Assistant Professor in the Department of Psychiatry at Washington University
Jessica (“Jessi”) Gold, M.D., M.S., is an Assistant Professor in the Department of Psychiatry at Washington University in St Louis School of Medicine, where she works at the Habif Health and Wellness Center seeing undergraduate and graduate students as patients and teaches medical students and residents. She is a graduate of the University of Pennsylvania (B.A. and M.S. in Anthropology) and the Yale School of Medicine (M.D.). She completed her residency training in Adult Psychiatry at Stanford University where she served as chief resident from 2017-2018.
Inspired by her own experiences starting as a premedical student in undergraduate and those of her peers, Dr. Gold developed a particular interest in the physician training process and physician wellness and mental health. Her master's thesis in anthropology focused on premed as a culture and since that time she has researched medical student mental health and access to care both locally in her US medical school and internationally in China and the Middle East. Additionally, knowing that her peers would have benefited from them in medical school, she was inspired to create resident-led medical student support groups when she was a resident at Stanford as an intervention to help target loneliness. She greatly values the role of the narrative and storytelling in medicine. During medical school her experience with mistreatment on a rotation, led to her writing a piece entitled, “Alligator Hands”, that was published in the Annals of Internal Medicine and widely shared in the academic community. For her work, she received the Marguerite Rush Lerner Award for creative writing and this experience helped inform her future career, her love of writing, and advocacy in physician wellness and gender harassment in healthcare.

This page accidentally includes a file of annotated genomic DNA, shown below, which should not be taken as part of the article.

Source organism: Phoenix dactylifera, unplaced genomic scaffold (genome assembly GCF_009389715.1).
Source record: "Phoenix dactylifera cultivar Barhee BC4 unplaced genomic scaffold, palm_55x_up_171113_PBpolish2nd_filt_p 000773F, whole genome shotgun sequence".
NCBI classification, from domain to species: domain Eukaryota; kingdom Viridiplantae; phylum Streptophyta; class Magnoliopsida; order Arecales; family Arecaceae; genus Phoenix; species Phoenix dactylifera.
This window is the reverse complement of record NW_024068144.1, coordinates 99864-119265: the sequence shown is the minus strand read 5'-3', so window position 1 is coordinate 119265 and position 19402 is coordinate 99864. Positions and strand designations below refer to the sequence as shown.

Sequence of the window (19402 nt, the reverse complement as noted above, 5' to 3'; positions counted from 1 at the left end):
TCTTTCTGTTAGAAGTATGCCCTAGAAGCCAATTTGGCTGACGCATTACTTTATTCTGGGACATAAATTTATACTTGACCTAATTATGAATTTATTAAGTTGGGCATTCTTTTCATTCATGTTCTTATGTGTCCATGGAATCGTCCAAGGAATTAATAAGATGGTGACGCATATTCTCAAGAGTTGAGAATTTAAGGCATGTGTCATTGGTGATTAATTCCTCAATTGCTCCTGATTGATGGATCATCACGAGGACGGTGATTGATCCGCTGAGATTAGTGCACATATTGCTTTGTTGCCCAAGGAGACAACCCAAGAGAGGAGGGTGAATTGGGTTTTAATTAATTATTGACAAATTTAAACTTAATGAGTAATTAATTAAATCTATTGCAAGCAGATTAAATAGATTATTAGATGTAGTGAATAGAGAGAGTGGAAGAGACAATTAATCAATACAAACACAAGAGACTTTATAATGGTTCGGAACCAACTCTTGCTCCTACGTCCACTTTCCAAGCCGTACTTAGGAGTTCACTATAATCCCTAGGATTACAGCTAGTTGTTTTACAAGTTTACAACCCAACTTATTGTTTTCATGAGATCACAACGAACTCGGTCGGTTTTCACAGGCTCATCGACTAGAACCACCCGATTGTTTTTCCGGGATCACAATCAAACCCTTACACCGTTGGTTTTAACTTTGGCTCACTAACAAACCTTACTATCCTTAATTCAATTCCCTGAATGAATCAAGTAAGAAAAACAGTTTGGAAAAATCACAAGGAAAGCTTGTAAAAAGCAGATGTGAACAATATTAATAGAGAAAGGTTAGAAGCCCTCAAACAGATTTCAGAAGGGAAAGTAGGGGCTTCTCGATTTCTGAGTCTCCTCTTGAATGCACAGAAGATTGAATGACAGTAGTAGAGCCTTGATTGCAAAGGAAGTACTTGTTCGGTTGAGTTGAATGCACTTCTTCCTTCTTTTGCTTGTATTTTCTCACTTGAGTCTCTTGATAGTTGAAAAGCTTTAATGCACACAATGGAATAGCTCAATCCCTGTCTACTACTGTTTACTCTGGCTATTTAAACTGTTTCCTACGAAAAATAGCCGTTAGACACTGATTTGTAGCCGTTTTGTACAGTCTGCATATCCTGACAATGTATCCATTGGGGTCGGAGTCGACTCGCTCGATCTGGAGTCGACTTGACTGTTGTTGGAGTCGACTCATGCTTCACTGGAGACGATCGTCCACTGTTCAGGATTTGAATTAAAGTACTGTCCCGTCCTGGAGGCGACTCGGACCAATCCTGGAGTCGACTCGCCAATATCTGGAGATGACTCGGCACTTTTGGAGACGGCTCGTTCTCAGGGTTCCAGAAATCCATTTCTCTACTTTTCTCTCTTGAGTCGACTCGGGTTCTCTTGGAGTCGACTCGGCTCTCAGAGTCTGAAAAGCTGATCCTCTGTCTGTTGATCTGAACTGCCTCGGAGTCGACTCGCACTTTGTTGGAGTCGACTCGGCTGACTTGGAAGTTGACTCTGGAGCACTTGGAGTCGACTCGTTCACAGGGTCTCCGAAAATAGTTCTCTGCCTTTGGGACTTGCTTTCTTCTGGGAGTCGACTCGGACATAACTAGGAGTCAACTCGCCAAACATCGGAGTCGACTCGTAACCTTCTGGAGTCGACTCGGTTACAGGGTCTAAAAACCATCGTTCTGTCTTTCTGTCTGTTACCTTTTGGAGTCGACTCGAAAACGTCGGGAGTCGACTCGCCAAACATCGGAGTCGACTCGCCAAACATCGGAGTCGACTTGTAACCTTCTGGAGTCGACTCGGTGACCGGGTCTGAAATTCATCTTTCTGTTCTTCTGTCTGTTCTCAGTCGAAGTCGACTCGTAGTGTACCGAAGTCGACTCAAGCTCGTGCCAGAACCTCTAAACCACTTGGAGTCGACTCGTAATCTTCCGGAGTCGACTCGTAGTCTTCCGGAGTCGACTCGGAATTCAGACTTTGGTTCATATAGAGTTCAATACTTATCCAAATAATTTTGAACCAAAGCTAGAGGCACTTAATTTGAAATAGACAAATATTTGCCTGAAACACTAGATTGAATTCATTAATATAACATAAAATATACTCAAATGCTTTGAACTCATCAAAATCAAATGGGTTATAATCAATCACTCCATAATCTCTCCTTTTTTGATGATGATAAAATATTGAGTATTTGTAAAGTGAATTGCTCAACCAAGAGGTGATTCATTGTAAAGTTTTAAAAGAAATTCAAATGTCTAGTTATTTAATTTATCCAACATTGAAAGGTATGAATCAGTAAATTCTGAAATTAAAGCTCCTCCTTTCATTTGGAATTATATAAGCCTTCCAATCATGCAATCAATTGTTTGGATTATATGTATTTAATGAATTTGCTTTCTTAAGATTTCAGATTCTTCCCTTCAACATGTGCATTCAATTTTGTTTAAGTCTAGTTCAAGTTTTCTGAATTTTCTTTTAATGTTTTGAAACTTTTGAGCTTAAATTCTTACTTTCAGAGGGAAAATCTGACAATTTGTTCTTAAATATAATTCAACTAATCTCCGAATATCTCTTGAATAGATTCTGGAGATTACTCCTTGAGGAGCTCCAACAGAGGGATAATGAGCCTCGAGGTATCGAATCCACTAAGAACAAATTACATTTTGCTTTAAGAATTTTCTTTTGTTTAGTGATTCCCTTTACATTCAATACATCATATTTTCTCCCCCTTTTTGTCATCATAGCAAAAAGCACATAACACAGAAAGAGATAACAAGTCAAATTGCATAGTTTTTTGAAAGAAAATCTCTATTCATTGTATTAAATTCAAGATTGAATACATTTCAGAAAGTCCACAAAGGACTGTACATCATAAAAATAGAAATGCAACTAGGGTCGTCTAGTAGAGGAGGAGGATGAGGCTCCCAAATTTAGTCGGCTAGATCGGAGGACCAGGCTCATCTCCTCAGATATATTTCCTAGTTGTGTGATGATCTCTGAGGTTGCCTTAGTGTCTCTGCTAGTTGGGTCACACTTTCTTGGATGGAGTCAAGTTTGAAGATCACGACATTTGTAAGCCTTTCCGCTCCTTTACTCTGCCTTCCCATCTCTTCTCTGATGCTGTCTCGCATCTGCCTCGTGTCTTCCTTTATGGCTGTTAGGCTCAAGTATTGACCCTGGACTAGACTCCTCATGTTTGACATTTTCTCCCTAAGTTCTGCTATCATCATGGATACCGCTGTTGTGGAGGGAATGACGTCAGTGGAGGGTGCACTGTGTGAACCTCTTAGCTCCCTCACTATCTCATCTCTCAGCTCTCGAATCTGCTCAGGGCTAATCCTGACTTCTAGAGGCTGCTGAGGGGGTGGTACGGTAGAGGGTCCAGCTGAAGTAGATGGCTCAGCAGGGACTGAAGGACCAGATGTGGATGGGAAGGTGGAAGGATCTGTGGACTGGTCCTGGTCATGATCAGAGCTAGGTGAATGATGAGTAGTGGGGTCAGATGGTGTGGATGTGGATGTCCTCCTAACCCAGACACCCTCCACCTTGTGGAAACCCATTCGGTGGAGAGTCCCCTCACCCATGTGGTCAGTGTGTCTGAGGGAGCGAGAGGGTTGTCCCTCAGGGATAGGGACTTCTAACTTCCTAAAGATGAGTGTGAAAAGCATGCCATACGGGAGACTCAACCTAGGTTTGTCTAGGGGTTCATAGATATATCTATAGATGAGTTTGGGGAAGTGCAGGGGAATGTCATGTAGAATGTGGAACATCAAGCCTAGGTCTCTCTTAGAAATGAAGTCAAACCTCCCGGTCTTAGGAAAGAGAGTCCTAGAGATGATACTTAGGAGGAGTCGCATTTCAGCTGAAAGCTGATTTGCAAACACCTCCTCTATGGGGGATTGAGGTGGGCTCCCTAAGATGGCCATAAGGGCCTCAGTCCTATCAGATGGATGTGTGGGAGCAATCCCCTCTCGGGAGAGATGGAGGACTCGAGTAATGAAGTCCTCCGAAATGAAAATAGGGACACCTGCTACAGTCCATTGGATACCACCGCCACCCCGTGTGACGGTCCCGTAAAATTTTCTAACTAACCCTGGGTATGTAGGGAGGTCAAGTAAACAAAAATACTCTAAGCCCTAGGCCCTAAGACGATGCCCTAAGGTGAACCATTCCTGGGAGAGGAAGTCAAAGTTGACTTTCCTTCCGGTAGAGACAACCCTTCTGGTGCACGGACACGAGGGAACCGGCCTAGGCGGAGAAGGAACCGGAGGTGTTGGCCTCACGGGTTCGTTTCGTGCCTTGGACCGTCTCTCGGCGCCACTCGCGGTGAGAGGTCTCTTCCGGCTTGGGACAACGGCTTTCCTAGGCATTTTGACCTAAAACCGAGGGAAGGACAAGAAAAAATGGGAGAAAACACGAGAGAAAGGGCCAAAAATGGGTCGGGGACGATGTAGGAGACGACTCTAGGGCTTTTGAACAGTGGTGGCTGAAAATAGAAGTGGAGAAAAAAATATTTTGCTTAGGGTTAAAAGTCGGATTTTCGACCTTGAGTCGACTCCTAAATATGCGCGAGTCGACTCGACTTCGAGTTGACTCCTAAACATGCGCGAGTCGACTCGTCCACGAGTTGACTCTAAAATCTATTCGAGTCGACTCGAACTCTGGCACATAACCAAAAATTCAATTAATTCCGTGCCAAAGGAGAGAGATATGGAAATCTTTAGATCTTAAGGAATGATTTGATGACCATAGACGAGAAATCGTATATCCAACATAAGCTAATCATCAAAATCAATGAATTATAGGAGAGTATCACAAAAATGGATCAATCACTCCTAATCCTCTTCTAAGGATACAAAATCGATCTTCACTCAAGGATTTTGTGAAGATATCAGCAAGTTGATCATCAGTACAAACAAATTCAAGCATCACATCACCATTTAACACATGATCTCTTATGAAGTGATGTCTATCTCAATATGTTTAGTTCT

She has been featured in, among others, Self, InStyle, TIME, Glamour, and the HuffPost.